This process builds upon the ‘idea’ which turned up on the Discovery stage in the context of a real situation where the start-up business is going to operate. Often, Models at this stage look into:

  • Features of the geographical market: political, economical, social, and legal specifics
  • Features of the target market segments: client groups, preferences, channels to reach such segments 
  • Industry features: verticals in the Value Chain/Supply-Chain, Outsourcing/Insourcing, partnerships, supply channels
  • Specifics of the product proposal: technologies, income sources, partnerships 

Drawing upon this, the entrepreneur comes well prepared to produce a reasonable structuring of the prospective company: shareholders, structure, internal systems, culture.

Business Modelling Tools for Validating business ideas: Review and Research results
Despite being useful concepts, business modelling have often been labelled as a ‘management fad’. And just as typical for a management fad, there is plenty of information regarding this issue; however, of little substantial use. The belief is held that business modelling should involve all management aspects, starting from clients, through to market segments, to product, to channels distributing the product down to the client, to partnership networks, to turnover resources, to cost structure, etc., and all of this in just a single instrument. As an example of such an instrument we may point to Business Model Canvas (BMC) by Strategyzer5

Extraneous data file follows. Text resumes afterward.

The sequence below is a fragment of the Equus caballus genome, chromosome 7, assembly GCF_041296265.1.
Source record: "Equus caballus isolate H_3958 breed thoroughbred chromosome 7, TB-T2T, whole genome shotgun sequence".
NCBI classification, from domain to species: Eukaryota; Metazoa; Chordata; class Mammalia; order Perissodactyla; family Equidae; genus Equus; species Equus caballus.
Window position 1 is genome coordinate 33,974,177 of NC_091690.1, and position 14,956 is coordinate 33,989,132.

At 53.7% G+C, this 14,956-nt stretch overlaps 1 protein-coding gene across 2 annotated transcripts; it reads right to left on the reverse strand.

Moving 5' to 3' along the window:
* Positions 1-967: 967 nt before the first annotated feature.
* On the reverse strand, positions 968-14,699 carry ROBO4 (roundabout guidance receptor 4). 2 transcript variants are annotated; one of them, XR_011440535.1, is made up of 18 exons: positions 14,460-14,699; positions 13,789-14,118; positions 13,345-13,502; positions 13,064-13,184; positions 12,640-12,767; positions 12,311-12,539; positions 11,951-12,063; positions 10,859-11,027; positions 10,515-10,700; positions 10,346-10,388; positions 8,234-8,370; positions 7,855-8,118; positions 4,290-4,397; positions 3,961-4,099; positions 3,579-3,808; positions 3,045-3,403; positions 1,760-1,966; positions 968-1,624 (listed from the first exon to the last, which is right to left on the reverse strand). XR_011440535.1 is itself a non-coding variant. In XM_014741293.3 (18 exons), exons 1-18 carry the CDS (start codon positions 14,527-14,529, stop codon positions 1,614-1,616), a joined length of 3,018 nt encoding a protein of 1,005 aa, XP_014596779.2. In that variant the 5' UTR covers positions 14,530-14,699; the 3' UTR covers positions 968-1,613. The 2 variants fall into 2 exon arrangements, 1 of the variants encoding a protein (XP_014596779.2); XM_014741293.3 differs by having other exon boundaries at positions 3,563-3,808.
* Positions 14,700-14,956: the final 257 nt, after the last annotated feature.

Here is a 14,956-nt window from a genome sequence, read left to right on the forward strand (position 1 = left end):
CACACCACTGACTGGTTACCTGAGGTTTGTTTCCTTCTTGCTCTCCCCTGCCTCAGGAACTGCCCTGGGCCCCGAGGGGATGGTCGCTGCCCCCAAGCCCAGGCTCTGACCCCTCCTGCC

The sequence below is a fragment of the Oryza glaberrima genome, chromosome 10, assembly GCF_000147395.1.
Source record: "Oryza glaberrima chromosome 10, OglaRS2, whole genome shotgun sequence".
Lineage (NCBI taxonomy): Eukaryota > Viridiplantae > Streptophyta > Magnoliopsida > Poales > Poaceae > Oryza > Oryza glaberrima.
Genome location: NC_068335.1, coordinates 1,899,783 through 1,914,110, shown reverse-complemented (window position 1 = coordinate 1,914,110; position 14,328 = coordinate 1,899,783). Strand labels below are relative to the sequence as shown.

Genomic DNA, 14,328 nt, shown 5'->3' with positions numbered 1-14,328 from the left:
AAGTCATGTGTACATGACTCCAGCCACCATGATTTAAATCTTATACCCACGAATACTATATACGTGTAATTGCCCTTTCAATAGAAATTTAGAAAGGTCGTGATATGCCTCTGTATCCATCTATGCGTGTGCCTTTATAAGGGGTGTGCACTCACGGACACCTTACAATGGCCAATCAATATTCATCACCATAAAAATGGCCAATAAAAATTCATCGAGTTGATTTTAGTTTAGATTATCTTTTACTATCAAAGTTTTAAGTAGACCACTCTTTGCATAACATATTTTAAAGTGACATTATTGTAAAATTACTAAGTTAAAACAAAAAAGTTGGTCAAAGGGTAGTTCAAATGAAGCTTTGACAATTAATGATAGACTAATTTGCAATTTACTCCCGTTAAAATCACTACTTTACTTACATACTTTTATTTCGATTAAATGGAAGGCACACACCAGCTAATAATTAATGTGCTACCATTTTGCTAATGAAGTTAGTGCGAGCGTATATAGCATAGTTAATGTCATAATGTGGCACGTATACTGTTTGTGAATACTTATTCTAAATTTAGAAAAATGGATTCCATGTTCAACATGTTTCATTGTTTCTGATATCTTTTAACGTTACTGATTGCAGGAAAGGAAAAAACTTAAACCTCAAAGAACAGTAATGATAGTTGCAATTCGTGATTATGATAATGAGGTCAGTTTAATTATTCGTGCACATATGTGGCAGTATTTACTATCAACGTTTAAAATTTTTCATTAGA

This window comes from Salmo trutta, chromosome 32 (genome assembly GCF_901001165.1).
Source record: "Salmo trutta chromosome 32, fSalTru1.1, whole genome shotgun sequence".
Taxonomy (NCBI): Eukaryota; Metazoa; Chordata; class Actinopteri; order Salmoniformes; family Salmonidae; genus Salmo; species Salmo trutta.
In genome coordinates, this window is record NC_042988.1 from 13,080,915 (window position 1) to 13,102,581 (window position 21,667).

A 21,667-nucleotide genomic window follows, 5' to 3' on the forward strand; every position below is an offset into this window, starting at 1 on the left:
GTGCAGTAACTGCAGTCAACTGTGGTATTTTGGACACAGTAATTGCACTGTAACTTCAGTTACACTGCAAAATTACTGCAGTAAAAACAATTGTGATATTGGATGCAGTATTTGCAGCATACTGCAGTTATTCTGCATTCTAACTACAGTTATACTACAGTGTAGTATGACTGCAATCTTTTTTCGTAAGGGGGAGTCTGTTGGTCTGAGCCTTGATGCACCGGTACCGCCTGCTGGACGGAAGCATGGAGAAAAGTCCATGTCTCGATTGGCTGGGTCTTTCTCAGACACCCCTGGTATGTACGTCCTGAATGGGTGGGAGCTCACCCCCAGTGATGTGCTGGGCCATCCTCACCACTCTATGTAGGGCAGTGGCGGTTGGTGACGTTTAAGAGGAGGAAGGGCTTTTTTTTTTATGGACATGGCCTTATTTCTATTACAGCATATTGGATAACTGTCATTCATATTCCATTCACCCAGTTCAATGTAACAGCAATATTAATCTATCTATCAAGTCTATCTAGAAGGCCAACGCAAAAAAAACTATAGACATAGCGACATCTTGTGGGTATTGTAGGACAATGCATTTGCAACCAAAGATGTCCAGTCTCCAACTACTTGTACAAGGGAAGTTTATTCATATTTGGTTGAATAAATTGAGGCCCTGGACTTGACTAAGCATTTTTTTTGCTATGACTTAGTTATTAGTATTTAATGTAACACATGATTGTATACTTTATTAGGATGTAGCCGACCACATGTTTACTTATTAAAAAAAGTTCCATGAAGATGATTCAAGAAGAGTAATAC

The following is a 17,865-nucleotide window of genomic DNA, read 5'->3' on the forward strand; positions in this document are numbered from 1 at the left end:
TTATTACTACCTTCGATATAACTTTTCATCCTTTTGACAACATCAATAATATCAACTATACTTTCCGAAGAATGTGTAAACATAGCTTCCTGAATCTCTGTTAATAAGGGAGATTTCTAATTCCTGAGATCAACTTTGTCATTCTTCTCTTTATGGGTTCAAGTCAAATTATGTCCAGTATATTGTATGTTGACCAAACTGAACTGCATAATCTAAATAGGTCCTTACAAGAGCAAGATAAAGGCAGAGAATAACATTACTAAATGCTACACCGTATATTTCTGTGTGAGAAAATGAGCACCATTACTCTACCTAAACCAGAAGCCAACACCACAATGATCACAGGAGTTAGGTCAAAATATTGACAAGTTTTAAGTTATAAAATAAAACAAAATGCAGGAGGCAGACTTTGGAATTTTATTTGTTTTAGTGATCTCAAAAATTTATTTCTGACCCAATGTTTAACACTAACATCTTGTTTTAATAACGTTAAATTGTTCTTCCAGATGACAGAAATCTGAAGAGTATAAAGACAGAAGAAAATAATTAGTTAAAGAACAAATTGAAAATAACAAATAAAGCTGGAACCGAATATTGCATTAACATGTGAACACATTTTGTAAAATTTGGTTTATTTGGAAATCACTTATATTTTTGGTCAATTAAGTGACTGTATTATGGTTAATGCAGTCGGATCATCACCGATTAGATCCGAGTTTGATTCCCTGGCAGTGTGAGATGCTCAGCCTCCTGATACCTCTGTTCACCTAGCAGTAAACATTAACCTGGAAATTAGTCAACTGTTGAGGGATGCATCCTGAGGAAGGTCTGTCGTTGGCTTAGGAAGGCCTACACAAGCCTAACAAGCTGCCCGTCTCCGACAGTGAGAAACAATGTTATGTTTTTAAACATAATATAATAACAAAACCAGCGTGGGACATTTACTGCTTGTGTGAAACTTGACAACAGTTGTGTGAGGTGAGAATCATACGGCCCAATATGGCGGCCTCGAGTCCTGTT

This business modeling instrument is typically used coupled with the Value Proposition Canvas (VPC), the latter being developed again by Strategyzer. And these models of Strategyzer are just updated versions of previous instruments by earlier consultants. Start-up incubators and accelerators, for the most part, may make use of these two instruments in the business modelling of start-up ideas.

A drawback of these two instruments however, is that they tend to focus upon ‘extracting’ the idea from the mind/perspective of the entrepreneur so he may manage the pitching before the audience for some start-up event. The idea, however, fails to clip into practice for it is stripped of its context. As it turns out, these instruments are here to study none but the start-up entity along with its direct clients-vendors. The attention is not called to the complete scope of clients and vendors down the Value Chain, reaching further down so as to arrive at the ultimate customers as is in the instance of the B-2-B relations. Next, these instruments can prove to be hardly of any use if they are to be produced for more than a single market segment. 
 
Another approach to business modelling rests upon nothing but those constituents of the idea which have to do with the Product - Market Fit. Arriving at a precise Product-Market Fit is the major study of the Validation stage which entails undertaking numerous pivots by the entrepreneur.  A notable example for such an instrument is the one developed by the team of  Joseph V. Sinfield6   (Sinfield, J. et al., 2012). This instrument is a simple matrix which is to study and produce the answers to the following questions: